Newspaper article The Record (Bergen County, NJ)

'Marsden Hartley's Maine' at Met Breuer

Newspaper article The Record (Bergen County, NJ)

'Marsden Hartley's Maine' at Met Breuer

Article excerpt

Waves crashing against a rocky shore greets visitors to "Marsden Hartley's Maine" at Met Breuer. The wall-sized video captures the quality of Maine that has fascinated artists for 150 years: a place of stark and rugged beauty where the lyrical is laced with a touch of menace.

The parade of artists who went to Maine is like a who's who of American art: Winslow Homer, Frederic Church, Robert Henri, Rockwell Kent, George Bellows, Childe Hassam, John Marin, Edward Hopper and all three Wyeths. But only one, Marsden Hartley, was a true native.

In what is hands-down the best show in New York right now, the Met focuses on this immensely gifted artist who was as cosmopolitan as any American, who absorbed every lesson modernism had to teach at the turn of the 20th century, but whose paintings were often saturated with the look and feel of New England's northernmost state.

Born in Lewiston, Maine, in 1877, he had a hardscrabble childhood marked by death and abandonment. But he found his calling and managed to get to New York where he emerged as the best of the artists in the circle surrounding gallerist photographer Alfred Stieglitz, which included Arthur Dove, Marin, Georgia O'Keeffe and Paul Strand.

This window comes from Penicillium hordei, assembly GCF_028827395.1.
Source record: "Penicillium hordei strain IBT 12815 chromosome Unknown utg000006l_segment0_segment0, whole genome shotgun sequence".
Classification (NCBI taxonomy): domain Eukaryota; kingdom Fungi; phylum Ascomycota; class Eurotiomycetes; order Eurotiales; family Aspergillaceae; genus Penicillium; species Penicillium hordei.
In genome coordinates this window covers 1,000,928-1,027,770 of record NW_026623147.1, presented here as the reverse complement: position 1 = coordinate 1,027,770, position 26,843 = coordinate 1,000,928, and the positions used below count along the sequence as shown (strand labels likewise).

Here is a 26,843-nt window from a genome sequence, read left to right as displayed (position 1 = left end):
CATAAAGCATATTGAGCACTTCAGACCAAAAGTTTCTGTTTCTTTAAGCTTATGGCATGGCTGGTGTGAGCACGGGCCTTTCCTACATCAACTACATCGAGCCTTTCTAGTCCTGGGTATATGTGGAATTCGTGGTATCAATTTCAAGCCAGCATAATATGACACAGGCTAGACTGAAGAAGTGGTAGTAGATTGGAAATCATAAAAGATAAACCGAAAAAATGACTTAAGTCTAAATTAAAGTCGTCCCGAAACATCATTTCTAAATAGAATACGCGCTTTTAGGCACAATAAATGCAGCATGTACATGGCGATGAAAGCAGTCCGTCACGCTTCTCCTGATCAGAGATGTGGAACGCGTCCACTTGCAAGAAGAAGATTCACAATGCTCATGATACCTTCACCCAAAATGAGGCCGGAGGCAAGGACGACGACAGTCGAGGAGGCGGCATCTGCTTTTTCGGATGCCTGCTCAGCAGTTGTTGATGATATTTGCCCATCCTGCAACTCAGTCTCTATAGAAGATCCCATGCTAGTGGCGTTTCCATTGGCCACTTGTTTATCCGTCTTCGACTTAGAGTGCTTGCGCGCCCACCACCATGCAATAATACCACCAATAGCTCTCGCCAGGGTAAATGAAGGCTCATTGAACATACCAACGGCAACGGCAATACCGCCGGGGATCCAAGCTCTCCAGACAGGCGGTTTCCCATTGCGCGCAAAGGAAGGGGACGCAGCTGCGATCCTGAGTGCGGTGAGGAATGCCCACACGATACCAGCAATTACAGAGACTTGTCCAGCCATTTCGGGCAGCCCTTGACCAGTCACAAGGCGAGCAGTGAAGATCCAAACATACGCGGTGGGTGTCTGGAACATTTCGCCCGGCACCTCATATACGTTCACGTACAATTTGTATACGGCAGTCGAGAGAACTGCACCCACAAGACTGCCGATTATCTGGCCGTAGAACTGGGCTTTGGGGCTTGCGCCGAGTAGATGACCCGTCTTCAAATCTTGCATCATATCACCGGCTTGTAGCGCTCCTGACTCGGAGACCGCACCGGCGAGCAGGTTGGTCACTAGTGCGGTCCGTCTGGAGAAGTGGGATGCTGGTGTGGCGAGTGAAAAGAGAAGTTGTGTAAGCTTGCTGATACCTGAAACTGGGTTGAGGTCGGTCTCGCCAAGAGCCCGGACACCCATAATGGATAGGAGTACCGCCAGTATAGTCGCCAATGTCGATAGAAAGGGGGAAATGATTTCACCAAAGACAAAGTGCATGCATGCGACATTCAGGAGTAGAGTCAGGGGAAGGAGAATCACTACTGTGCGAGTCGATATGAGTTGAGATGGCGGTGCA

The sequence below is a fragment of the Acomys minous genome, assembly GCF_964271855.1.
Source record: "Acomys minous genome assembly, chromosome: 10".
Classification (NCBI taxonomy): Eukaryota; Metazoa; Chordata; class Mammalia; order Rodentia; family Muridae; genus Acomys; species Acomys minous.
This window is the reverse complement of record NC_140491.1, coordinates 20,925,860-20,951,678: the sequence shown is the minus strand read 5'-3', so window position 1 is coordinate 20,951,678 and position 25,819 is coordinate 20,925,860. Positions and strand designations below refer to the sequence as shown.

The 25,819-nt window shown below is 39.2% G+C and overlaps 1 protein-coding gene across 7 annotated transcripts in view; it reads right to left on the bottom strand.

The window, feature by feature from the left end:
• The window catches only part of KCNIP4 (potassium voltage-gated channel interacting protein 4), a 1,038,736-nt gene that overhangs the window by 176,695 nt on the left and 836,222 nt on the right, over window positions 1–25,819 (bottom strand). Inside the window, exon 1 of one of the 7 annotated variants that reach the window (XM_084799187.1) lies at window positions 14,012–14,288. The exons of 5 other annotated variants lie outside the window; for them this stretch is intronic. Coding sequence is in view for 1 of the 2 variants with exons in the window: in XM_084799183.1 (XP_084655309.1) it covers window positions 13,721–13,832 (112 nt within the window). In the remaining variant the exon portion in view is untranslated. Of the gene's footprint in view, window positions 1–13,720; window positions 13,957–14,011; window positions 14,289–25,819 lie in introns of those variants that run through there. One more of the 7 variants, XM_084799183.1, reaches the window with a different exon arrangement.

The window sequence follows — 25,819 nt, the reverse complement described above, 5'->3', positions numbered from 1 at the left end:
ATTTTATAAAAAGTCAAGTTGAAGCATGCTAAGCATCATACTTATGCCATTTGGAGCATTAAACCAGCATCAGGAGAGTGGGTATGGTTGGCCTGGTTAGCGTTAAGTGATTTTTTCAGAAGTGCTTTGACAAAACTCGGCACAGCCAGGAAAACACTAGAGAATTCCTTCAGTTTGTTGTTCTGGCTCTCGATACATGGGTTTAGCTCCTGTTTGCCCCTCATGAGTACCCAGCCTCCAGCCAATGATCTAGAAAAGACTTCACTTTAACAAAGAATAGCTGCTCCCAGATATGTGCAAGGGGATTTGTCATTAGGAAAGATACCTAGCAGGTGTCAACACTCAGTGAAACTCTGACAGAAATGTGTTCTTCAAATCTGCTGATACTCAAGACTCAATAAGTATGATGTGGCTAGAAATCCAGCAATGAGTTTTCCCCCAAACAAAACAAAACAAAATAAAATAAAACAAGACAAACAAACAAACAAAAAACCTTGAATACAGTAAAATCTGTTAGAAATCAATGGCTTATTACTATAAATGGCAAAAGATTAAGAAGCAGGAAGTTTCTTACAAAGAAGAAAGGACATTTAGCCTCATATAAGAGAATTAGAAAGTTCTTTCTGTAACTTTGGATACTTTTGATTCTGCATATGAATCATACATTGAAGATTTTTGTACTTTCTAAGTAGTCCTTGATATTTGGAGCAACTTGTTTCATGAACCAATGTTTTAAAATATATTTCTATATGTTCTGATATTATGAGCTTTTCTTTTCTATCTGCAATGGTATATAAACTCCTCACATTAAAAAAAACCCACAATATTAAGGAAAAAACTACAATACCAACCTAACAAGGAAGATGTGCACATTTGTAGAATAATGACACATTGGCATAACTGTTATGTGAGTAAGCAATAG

In 1912, he went to Paris and Berlin. There he developed a variation on cubism that looks like collage -- flat overlapping patches in which numbers and symbols communicate like words in a poem. He returned as World War I heated up, came back to New York and spent the next two decades painting, writing essays and poems, and exhibiting his work to positive reviews.

With the Great Depression came the rise of American regionalism, a mostly realist style that focused on the charm and authenticity of small towns and rural landscapes (think Wood's "American Gothic"). Hartley, despite wide-ranging talents, had never nailed down a clear artistic identity. It seemed to bother him that artists "from away," were claiming his homeland's rocky shores, fir-covered islands, and forbidding forests as their own.

In 1937, he announced that he was returning to be "a painter of Maine." His life had come full circle.

The Met Breuer show is organized chronologically, beginning around 1906, with landscapes of mountainous scenes along Maine's western border. These are powerful paintings in post-impressionist style that was almost as systematic in technique as Seurat's pointillism. Unlike Seurat's calm compositions, though, Hartley's mountains vibrate with electric color and his huge undulating mountains threaten to push the strip of sky right out of the painting.

Many American impressionists made entire careers out of paintings like these, but Hartley was already restless and eager to push on. He began to build his paintings out of strong, simple shapes like those in Japanese prints by Hokusai and Hiroshige, six of which are shown here next to his paintings. …

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